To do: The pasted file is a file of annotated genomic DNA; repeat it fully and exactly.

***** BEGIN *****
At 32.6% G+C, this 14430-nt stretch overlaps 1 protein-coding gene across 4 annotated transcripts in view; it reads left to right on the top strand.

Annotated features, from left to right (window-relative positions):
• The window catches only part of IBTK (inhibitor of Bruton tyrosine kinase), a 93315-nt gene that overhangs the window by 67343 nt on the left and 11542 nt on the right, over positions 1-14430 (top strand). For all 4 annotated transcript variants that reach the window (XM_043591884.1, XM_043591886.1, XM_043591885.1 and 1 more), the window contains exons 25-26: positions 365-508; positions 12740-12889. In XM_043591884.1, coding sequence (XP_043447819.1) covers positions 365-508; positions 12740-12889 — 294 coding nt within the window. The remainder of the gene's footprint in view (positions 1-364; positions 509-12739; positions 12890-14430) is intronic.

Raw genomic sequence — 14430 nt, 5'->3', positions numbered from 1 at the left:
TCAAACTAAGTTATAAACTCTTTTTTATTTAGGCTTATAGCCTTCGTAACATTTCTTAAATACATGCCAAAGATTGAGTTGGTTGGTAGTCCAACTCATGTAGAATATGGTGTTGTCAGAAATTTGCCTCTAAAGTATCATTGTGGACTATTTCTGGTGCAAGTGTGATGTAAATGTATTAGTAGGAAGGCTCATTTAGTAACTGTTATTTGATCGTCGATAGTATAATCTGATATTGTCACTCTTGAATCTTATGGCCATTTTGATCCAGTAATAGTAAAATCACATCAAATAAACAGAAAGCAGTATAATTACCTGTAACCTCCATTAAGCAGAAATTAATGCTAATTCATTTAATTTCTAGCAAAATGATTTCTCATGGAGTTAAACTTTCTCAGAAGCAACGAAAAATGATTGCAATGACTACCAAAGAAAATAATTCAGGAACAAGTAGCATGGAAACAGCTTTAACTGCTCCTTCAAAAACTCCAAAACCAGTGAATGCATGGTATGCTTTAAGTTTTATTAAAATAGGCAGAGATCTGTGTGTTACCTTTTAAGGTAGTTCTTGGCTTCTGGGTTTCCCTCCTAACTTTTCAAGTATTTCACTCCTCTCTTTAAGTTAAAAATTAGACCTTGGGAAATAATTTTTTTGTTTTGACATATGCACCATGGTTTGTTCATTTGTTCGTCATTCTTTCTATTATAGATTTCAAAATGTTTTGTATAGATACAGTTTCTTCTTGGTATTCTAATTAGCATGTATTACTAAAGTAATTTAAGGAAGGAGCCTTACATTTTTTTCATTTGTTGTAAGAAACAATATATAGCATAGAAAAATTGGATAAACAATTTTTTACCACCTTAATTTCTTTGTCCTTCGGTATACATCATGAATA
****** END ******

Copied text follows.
At 32.6% G+C, this 14430-nt stretch overlaps 1 protein-coding gene across 4 annotated transcripts in view; it reads left to right on the top strand.

Annotated features, from left to right (window-relative positions):
• The window catches only part of IBTK (inhibitor of Bruton tyrosine kinase), a 93315-nt gene that overhangs the window by 67343 nt on the left and 11542 nt on the right, over positions 1-14430 (top strand). For all 4 annotated transcript variants that reach the window (XM_043591884.1, XM_043591886.1, XM_043591885.1 and 1 more), the window contains exons 25-26: positions 365-508; positions 12740-12889. In XM_043591884.1, coding sequence (XP_043447819.1) covers positions 365-508; positions 12740-12889 — 294 coding nt within the window. The remainder of the gene's footprint in view (positions 1-364; positions 509-12739; positions 12890-14430) is intronic.

Raw genomic sequence — 14430 nt, 5'->3', positions numbered from 1 at the left:
TCAAACTAAGTTATAAACTCTTTTTTATTTAGGCTTATAGCCTTCGTAACATTTCTTAAATACATGCCAAAGATTGAGTTGGTTGGTAGTCCAACTCATGTAGAATATGGTGTTGTCAGAAATTTGCCTCTAAAGTATCATTGTGGACTATTTCTGGTGCAAGTGTGATGTAAATGTATTAGTAGGAAGGCTCATTTAGTAACTGTTATTTGATCGTCGATAGTATAATCTGATATTGTCACTCTTGAATCTTATGGCCATTTTGATCCAGTAATAGTAAAATCACATCAAATAAACAGAAAGCAGTATAATTACCTGTAACCTCCATTAAGCAGAAATTAATGCTAATTCATTTAATTTCTAGCAAAATGATTTCTCATGGAGTTAAACTTTCTCAGAAGCAACGAAAAATGATTGCAATGACTACCAAAGAAAATAATTCAGGAACAAGTAGCATGGAAACAGCTTTAACTGCTCCTTCAAAAACTCCAAAACCAGTGAATGCATGGTATGCTTTAAGTTTTATTAAAATAGGCAGAGATCTGTGTGTTACCTTTTAAGGTAGTTCTTGGCTTCTGGGTTTCCCTCCTAACTTTTCAAGTATTTCACTCCTCTCTTTAAGTTAAAAATTAGACCTTGGGAAATAATTTTTTTGTTTTGACATATGCACCATGGTTTGTTCATTTGTTCGTCATTCTTTCTATTATAGATTTCAAAATGTTTTGTATAGATACAGTTTCTTCTTGGTATTCTAATTAGCATGTATTACTAAAGTAATTTAAGGAAGGAGCCTTACATTTTTTTCATTTGTTGTAAGAAACAATATATAGCATAGAAAAATTGGATAAACAATTTTTTACCACCTTAATTTCTTTGTCCTTCGGTATACATCATGAATA